The Post-60 Career Path
Steven Hawking said, “work gives you meaning and purpose, and life is empty without it.” It’s no surprise, then, that there is an ongoing shift away from traditional retirement and towards late in life career paths that emphasize purpose.
Statistics indicate that workers 65 and older will account for more than 60% of projected labor force growth in this decade.
The question, as posed by this Wall Street Journal article, is what does this generation of workers want, and is the job market supplying it?
Flexibility and Meaning
This new influx of job seekers is looking for two things in particular: more meaningful and more flexible work. These workers have already put in their time working 60+ hour weeks and are looking to lose the unsustainable working conditions, while pursuing more of the work that they enjoy.
Our growing team cites the ability to make an impact as the driving force behind their passion with us. They leverage their years of experience knowledge to help small and medium-sized businesses build sustainable, transferrable business value.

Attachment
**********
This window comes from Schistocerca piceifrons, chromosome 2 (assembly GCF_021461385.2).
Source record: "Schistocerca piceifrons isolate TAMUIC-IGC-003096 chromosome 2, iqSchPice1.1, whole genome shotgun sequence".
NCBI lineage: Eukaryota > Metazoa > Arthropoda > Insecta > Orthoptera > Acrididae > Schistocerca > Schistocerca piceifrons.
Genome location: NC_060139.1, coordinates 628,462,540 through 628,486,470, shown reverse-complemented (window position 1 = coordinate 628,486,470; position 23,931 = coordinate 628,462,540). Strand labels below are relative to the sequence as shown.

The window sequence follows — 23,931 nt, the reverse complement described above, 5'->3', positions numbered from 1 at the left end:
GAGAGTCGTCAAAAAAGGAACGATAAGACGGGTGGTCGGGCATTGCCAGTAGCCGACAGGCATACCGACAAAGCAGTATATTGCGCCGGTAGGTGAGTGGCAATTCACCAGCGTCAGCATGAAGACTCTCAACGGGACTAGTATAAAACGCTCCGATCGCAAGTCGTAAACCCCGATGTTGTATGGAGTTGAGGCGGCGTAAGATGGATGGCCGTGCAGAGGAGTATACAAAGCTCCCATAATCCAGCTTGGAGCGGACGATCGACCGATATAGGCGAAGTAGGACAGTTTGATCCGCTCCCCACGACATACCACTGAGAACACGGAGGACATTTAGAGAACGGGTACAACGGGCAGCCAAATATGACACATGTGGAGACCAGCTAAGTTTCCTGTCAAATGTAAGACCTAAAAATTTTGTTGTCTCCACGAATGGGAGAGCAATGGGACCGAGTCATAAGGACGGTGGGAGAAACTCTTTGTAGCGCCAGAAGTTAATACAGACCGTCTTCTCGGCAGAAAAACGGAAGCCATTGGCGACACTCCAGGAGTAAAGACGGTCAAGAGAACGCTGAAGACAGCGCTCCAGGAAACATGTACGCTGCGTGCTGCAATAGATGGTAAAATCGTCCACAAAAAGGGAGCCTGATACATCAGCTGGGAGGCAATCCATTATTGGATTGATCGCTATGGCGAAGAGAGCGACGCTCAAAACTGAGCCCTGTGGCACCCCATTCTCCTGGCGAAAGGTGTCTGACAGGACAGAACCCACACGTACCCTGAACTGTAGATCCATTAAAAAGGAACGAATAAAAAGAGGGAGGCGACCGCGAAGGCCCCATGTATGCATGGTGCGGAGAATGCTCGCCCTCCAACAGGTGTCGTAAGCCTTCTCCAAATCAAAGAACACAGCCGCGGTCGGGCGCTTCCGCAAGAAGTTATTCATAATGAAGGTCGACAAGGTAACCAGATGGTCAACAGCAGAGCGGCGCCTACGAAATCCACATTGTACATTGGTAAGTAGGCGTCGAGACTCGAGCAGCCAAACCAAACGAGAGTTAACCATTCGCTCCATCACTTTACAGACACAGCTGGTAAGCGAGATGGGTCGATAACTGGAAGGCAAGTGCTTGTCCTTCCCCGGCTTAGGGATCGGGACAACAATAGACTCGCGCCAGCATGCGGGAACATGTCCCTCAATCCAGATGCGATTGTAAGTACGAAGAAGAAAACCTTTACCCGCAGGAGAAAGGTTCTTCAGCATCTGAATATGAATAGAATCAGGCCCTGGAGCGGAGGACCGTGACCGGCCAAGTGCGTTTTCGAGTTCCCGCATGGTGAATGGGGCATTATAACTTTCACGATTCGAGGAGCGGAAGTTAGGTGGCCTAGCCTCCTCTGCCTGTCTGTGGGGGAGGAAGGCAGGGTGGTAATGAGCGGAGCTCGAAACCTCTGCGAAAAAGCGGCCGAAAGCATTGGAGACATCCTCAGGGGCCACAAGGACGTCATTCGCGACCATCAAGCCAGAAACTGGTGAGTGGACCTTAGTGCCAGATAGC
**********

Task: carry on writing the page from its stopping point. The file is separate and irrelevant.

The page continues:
Our CFOs choose their schedules, have control over their client roster, and can focus on the rewarding aspects of their work, which lets them write a new chapter in their careers, one that is less stressful.
Benefits of a Career with FocusCFO
- A stimulating work life, with less stress than traditional
- More time to process, create, and mentor
- Opportunity to work with purpose and make an impact with businesses in their community
- Flexible schedules
This structure creates an opportunity for CFOs and business advisors who are looking to delay retirement, or who are looking for an alternative to the traditional corporate career. If this interests you, learn more about careers with FocusCFO.
- Recommended Reading
- “The New Post-60 Career Path,” by Lisa Bannon. Wall Street Journal.
- “The Case for Hiring Older Workers,” by Josh Bersin and Tomas Chamorro-Premuzic. Harvard Business Review.
- “A New Map of Life: Work,” by Alice Milivinti and David Rehkopf . Stanford University’s Center for Longevity